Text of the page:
|Minneapolis - Six Muslim men removed from a plane last fall after being accused of suspicious behaviour are suing not only the airline but the passengers who complained - a move some fear could discourage travellers from speaking up when they see something unusual.
The civil rights lawsuit, filed earlier this month, has so alarmed some lawyers that they are offering to defend the unnamed "John Doe" passengers free of charge. They say it's vital that the flying public be able to report suspicious behaviour without fear of being dragged into court.
"When you drive up the road towards the airport, there's a big road sign that says, 'Report suspicious behaviour'," said Gerry Nolting, a Minneapolis lawyer. "There's no disclaimer that adds, 'But beware if you do that, you might get sued'."
The six imams were taken off a Phoenix-bound US Airways flight on November 20 while returning home from a conference of Islamic clerics in Minneapolis.
US Airways is a unit of US Airways Group Inc.
Other passengers had gotten nervous when the men were seen praying and chanting in Arabic as they waited to board. Some passengers also said that the men spoke of Saddam Hussein and cursed the US; that they requested seat belt extenders with heavy buckles and stowed them under their seats; that they were moving about and conferring with each other during boarding; and that they sat separately in seats scattered through the cabin.
The plane was cleared for a security sweep, nothing was found, and the jet took off without the imams.
The Muslim clerics say they were humiliated, and are seeking unspecified damages from the airline, the Minneapolis airport and, potentially, the John Does.
Omar Mohammedi, the New York City attorney for the imams, said the intent isn't to go after passengers who raise valid concerns about security. But he suggested some passengers may have acted in bad faith out of prejudice.
"As an attorney, I have seen a lot of abuse by the general public when it comes to members of the community creating stories that do not exist," Mohammedi said.
First line of defence
He denied the imams were talking about Saddam, and said that their seats were assigned and that they requested extenders because their seat belts didn't fit.
Some fear such lawsuits could weaken what has become the first line of defence against terrorism since September 11 - an alert public. At airports and train and subway stations around the country, travellers are routinely warned to watch for unattended bags and suspicious activity and to notify authorities.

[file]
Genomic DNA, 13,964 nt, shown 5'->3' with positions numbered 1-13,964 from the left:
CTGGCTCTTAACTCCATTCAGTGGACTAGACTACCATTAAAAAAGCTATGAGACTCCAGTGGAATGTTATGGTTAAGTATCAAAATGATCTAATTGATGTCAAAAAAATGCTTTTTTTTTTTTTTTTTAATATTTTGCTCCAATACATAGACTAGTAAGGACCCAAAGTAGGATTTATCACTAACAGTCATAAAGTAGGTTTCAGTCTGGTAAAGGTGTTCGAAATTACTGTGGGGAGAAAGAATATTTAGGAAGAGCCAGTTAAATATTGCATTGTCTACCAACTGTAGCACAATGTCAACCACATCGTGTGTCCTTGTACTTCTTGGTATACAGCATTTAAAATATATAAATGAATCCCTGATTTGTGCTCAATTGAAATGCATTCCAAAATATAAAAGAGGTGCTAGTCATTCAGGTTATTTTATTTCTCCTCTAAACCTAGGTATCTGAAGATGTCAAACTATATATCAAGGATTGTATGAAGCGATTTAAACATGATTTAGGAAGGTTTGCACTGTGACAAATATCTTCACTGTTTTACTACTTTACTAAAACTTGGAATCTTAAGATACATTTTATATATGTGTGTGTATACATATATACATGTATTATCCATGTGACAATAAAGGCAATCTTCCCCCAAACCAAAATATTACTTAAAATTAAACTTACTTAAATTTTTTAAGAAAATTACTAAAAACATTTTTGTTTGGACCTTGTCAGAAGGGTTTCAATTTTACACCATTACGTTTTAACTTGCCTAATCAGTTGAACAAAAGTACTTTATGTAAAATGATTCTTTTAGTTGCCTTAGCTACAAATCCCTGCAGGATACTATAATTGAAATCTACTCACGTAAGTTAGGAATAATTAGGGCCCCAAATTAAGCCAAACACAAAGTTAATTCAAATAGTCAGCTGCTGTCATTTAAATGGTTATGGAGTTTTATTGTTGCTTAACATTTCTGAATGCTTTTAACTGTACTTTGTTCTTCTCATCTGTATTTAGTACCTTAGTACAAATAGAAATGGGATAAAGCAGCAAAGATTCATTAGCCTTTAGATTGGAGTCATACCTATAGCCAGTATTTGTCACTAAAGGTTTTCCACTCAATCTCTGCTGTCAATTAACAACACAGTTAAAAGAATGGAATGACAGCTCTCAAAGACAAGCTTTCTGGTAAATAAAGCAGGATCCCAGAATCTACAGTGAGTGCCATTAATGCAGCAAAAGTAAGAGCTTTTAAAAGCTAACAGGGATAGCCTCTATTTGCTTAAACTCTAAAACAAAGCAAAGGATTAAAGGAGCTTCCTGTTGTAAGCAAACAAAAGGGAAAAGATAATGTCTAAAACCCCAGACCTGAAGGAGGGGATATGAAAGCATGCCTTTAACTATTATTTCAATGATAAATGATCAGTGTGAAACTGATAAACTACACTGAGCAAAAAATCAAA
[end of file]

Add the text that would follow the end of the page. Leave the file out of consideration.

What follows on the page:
In reaction to the imams' lawsuit, Congress has taken steps to legally protect passengers who report suspicious activity. Last week, the House approved an amendment to a rail transportation security bill that would make passengers immune from such lawsuits, unless they say something they know is false.
Mohammedi said he hasn't yet identified any of the complaining passengers. An airport police report listed a passenger and two US Airways employees as complaining about the imams. All three had their names blacked out before the lawsuit was filed by invoking a Minnesota law that allows it, airport spokesperson Pat Hogan said.
Nolting said he has been contacted by several potential John Does.
Questioned for several hours
Passenger Pat Snelson, who lives in a Twin Cities suburb, said he and his wife weren't among those who reported suspicious behaviour. But he said his wife noticed the men praying, and he saw them moving around the cabin while others were boarding.
Bomb-sniffing dogs examined the men and their baggage. FBI agents and other federal law enforcement officers questioned the men for several hours before releasing them.
Billie Vincent, a former director of security for the Federal Aviation Administration, said he's troubled by the mere attempt to identify the passengers who raised concerns.
Airline passengers "are your eyes and your ears", said Vincent, who now owns an aviation security company. "If attorneys can get those names and sue them, you put a chilling effect on the whole system".